By Sam Lieu, AIIT Trustee
A one-day symposium, ‘Mani in Cambridge’, was held on Saturday 25th March at the Ancient India and Iran Trust. The event was co-sponsored by the Trust, the International Association of Manichaean Studies and the Corpus Fontium Manichaeorum (with a small grant from the Union Académique Internationale).
The study of the teaching of Mani (216-276 CE) and the history of his religion has been based on a series of remarkable textual discoveries made since the beginning of the 20th C in Central Asia (Turfan and Dunhuang), Egypt (Medinet Madi and Kellis) and South China (Quanzhou and Xiapu). International collaboration has long been a hallmark of research on Manichaean texts and between 2000 and 2005 the Trust, under the direction of its current Chair of Trustees, Nicholas Sims-Williams, was home to the Dictionary of Manichaean Texts project with a highly international research team. The Symposium, organized by myself, was attended by speakers and guests from at least nine countries (UK, Australia, the Netherlands, Germany, Denmark, Norway, Greece, Hungary and Italy) and was also blessed by wonderful spring weather which enabled the guests to enjoy their refreshments on the lawn.
The papers presented by national and international speakers cover some of the key areas of on-going research on Manichaean texts from Central Asia, especially those written in Sogdian, Middle Persian and Parthian from Turfan, as well as those in Chinese from Dunhuang and Xiapu and in Coptic from Medinet Madi. Important historical issues such as forced conversion of Manichaeans in Byzantium, sectarian (?) identity of Manichaeans in Egypt, the content of the Manichaean canon and difficult textual readings were aired and discussed. The program ended with a reception and a ‘pay-your-own’ dinner at a local French restaurant.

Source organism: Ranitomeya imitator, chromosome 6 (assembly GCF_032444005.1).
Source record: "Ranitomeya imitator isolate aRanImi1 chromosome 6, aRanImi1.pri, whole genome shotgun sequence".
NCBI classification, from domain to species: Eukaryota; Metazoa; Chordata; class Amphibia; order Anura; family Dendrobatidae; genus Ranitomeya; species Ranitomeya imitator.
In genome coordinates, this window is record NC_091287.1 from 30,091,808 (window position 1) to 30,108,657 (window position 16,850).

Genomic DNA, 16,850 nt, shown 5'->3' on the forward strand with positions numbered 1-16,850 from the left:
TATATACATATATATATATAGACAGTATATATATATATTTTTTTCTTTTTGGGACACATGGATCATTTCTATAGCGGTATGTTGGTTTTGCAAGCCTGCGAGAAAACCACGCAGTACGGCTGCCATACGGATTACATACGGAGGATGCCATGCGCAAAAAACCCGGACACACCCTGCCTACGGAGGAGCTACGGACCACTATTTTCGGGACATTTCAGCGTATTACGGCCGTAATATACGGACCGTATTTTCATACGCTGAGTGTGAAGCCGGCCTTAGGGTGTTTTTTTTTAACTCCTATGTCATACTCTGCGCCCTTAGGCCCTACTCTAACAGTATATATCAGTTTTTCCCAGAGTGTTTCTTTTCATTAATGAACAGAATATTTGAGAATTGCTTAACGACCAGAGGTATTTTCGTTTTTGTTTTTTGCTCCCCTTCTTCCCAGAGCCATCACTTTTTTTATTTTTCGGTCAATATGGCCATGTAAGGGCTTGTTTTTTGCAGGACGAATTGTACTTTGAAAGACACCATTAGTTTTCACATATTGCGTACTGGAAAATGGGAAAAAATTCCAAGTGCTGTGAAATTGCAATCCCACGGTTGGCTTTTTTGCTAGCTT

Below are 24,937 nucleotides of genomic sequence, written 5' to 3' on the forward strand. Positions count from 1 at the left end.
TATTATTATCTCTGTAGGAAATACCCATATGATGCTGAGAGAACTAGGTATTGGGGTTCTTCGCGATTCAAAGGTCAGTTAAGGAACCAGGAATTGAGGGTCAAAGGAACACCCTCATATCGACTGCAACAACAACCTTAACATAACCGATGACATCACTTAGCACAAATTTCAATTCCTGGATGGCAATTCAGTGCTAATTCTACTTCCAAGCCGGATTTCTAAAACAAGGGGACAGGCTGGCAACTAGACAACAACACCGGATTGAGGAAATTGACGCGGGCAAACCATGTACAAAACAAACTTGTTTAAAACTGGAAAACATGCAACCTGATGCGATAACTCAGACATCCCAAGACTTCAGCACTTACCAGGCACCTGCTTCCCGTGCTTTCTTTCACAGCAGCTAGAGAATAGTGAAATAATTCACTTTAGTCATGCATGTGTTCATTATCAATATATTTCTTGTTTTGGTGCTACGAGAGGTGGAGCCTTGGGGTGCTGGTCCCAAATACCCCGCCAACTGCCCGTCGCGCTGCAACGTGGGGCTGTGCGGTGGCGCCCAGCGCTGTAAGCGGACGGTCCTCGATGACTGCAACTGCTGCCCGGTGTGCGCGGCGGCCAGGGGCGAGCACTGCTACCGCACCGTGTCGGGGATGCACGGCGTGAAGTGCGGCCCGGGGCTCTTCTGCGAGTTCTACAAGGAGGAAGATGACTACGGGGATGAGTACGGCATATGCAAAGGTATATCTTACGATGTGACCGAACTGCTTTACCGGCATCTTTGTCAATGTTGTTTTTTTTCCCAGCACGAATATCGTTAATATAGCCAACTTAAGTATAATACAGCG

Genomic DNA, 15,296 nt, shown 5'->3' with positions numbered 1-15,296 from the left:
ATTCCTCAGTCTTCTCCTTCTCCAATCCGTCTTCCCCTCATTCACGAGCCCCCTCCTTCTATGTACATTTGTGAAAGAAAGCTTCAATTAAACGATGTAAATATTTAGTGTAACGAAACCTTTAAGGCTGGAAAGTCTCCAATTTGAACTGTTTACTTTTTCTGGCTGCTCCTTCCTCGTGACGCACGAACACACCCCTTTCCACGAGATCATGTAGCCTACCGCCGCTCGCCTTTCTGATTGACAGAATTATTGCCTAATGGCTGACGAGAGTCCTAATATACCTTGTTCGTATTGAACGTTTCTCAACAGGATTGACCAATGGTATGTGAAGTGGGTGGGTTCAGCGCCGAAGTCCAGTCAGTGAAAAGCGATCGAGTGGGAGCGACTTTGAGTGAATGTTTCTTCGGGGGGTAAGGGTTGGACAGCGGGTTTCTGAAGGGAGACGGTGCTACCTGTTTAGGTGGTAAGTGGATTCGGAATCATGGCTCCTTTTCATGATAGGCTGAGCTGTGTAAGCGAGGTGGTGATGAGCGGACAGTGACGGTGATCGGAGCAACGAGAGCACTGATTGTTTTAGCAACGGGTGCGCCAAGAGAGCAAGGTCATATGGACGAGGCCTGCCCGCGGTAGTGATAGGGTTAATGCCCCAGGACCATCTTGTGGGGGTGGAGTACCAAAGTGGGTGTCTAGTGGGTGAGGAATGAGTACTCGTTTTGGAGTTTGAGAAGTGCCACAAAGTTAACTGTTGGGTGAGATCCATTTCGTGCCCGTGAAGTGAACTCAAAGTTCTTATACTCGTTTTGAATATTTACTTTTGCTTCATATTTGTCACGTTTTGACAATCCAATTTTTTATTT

Because the Symposium had a pronounced emphasis on Manichaeism in the East, a number of scholars returned to the Trust the day after (26th March) for an impromptu 2-hour seminar on the unique Manichaean material found in Kellis in Egypt in the last quarter of the last century. Because this material was found entirely in a ‘community’ context, it can provide tentative answers to questions concerning the diffusion, preservation and destruction of the sect in the Roman Empire.
‘Mani in Cambridge’ was clearly a successful event and it has also generated a great deal of interest in the work of the Trust among speakers and guests who had not previously been aware of the Trust’s activities and events and the important and on-going role it plays in Manichaean studies.